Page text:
This Saturday’s meeting will be outdoors at the Mill Cove Shooting Range in the Mill Cove Environmental Area at 3036 Mill Creek Road, Mansfield, Pa. The group is following Pennsylvania COVID-19 protocols.

“We will talk about when and where we will meet and what we will do at each of those meetings,” said Marilyn Jones. She and Pat Butts are chapter co-leaders. “We will also review gun safety protocols and follow that with shooting practice.”

New member applications will be available. Women who don’t own a firearm and want more information before making a purchase or want to find out about joining the chapter are invited to contact Jones at (570) 549-2794 or jones_mk@yahoo.com.

DOUG MCMINN BLUES BAND TO PERFORM THIS SATURDAY, OCT. 17

At 3 p.m. this Saturday, Oct. 17, the final concert of the Saturday afternoon outdoor series offered by the Deane Center for the Performing Arts will feature the Doug McMinn Blues Band of Williamsport. It is free and open to the public. Donations are appreciated.

The concert will be on the outdoor stage on the Central Avenue side of the Deane Center at 104 Main Street in Wellsboro.

The five band members are: Doug McMinn of Balls Mills, Pa. who plays guitar, saxophone and clarinet; John “JT” Thompson of Bellefonte on keyboards; Sean Farley of Williamsport on guitar; Bill Stetz of Sunbury on electric bass guitar; and Joel B. Vincent of Williamsport on drums. McMinn, Thompson and Farley are lead singers and songwriters for the band.

With an eclectic repertoire that McMinn describes as “Big Tent Blues,” the band will play the gamut from Chicago to Texas blues to New Orleans rhythm and blues, mixing their original songs with modern and classic covers by famous artists.

The Doug McMinn Blues Band was founded in 2011 when McMinn was invited to select an all-star group of regional musicians to close the Billtown Blues Festival in Williamsport that year. For their performance, the band played music to honor McMinn’s three decades in the bar band business. The audience’s response inspired the band to book other shows and record a well-received live CD.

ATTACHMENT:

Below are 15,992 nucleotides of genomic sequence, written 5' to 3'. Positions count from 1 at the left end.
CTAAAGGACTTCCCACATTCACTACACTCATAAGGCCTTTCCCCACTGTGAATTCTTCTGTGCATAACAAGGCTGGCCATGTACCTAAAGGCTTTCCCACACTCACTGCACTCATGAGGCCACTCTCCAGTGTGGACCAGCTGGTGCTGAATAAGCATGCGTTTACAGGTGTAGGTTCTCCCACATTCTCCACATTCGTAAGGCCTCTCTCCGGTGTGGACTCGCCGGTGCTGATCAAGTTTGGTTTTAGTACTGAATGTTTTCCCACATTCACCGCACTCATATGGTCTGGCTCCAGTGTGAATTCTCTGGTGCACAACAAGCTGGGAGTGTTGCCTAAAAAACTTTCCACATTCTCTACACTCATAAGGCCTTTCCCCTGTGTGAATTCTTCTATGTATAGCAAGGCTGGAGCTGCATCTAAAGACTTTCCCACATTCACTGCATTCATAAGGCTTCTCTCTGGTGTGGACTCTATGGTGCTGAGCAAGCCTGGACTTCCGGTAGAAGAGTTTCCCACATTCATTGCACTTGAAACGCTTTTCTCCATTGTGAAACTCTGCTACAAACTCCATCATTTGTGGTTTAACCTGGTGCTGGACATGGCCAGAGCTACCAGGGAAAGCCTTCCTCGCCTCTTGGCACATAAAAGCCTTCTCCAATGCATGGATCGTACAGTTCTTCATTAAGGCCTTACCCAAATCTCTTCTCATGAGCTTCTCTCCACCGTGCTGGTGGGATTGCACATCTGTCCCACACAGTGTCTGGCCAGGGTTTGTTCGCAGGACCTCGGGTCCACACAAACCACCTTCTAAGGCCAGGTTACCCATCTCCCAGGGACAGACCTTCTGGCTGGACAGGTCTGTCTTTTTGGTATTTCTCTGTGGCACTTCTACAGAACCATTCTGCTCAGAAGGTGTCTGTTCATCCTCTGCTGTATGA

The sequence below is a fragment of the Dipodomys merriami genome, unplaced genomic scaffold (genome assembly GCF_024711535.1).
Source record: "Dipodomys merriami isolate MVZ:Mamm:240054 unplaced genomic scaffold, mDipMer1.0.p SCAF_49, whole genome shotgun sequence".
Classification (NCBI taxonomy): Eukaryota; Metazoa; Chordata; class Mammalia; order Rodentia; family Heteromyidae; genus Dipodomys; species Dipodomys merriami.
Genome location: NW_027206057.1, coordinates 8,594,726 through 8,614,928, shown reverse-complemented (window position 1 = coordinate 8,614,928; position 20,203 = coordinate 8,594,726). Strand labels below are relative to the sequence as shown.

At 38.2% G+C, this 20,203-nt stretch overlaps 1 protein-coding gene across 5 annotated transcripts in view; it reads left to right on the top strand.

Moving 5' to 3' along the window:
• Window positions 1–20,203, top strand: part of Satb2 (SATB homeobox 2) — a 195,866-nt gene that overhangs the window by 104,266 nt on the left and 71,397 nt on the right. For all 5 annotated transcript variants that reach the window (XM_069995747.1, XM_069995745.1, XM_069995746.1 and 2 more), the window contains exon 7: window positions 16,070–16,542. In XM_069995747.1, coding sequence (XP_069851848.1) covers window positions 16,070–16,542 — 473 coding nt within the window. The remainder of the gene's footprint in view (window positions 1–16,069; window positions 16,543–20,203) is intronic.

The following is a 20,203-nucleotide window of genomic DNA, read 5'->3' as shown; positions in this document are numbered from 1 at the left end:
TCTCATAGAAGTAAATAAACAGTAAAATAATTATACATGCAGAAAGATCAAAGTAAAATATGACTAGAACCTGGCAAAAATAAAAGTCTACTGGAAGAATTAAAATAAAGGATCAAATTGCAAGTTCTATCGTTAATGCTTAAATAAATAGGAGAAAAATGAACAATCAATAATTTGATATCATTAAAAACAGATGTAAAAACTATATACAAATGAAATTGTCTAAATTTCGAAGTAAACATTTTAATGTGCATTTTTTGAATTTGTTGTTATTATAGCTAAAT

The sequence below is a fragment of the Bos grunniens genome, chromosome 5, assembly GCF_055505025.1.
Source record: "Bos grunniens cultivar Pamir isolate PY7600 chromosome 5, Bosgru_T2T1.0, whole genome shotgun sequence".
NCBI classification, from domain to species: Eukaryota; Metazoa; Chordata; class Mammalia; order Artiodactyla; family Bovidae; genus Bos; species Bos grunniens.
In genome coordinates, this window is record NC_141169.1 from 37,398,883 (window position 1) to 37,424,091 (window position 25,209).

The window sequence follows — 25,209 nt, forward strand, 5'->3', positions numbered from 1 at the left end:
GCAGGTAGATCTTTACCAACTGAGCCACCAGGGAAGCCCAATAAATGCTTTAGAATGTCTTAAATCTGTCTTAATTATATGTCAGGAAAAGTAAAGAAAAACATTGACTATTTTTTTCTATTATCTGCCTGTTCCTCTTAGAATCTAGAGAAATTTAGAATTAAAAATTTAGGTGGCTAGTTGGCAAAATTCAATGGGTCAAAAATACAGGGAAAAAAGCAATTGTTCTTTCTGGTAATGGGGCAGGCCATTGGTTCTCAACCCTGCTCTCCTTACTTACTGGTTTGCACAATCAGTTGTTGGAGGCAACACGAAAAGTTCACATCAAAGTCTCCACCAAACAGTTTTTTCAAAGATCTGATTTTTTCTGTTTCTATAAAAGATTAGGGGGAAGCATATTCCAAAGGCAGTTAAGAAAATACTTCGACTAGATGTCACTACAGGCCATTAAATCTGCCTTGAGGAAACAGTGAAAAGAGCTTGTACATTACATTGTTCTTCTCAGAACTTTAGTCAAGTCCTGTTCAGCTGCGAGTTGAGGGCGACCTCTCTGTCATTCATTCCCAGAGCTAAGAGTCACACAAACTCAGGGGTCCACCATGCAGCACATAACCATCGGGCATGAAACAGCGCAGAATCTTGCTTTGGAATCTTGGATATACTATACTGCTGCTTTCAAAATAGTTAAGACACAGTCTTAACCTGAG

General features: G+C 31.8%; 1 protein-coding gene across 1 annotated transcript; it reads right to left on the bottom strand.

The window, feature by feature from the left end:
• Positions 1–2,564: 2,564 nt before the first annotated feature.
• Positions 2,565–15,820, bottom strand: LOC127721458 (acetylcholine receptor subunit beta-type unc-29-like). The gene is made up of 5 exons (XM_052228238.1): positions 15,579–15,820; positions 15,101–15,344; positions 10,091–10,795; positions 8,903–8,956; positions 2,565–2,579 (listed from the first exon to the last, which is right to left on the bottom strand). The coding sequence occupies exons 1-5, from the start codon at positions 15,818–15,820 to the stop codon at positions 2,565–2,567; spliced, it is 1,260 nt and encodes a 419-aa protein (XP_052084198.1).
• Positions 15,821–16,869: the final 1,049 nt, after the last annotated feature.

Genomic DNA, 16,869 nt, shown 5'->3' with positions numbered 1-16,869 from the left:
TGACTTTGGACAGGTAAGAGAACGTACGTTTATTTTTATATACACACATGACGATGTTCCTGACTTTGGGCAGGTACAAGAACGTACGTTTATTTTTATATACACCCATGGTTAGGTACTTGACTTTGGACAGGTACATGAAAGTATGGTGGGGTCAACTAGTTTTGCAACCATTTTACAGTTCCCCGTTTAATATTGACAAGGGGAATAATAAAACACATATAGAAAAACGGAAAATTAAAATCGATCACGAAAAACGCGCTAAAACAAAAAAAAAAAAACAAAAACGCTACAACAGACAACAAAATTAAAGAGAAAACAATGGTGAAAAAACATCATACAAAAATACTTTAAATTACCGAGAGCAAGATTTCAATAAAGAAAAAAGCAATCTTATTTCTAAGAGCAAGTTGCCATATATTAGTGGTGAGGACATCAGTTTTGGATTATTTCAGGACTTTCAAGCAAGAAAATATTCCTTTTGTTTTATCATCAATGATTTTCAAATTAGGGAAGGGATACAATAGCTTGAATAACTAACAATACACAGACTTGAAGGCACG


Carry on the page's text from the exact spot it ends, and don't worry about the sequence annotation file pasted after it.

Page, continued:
Since then, the group has entertained crowds throughout the North Central Pennsylvania region.

Bring lawn chairs and sit on the lawn in front of the outdoor stage or on Central Avenue, which will be closed to traffic to provide space to allow people room for dancing and social distancing.

For more information, visit deanecenter.com, email office@deanecenter.com, or call (570) 724-6220 for more information.


Photo provided
Doug McMinn (shown) began playing in the summer of 1980 and is now celebrating his 40th anniversary as a musician.

FIRST NESSMUK ROD AND GUN CLUB RUNNING DEER SHOOT IS THIS SUNDAY, OCT. 18

This Sunday, Oct. 18 from 1 p.m. to 4 p.m., rain or shine, the Nessmuk Rod and Gun Club is hosting the first of three running deer shoots at the club’s outdoor range at 4646 Route 287, 6.5 miles south of Wellsboro in Delmar Township. The other two shoots will be on Sundays, Nov. 8 and Nov. 22. Club members and the public are invited to participate.

The shooter with the highest score in the last round during this Sunday’s running deer shoot will win a frozen turkey. A special round for youth, 17 and under, will also be held with the one with the highest score winning a gift certificate from Cooper’s Sporting Goods in Mansfield or from Barbers Sporting Goods Store in Sabinsville.

The running deer paper target is fixed to a four-foot by three-foot wooden frame that is mounted on wheels on a cable. The target is pulled along the cable from left to right at 100 yards from the shooting area. Only one shooter is allowed to be on the range per pass. Safety gear and eye and ear protection are required to participate. 



A sign-up will be held before each round of shooters.

The fee for youth 17 and under, and for adults, 18 and older, is $2 per pass with a limit of two shots per pass. The fee will be split with 50 percent going to the shooter with the highest score per round and the other 50 percent to the club.

For more information, call Ray Rowland at (607) 857-4631.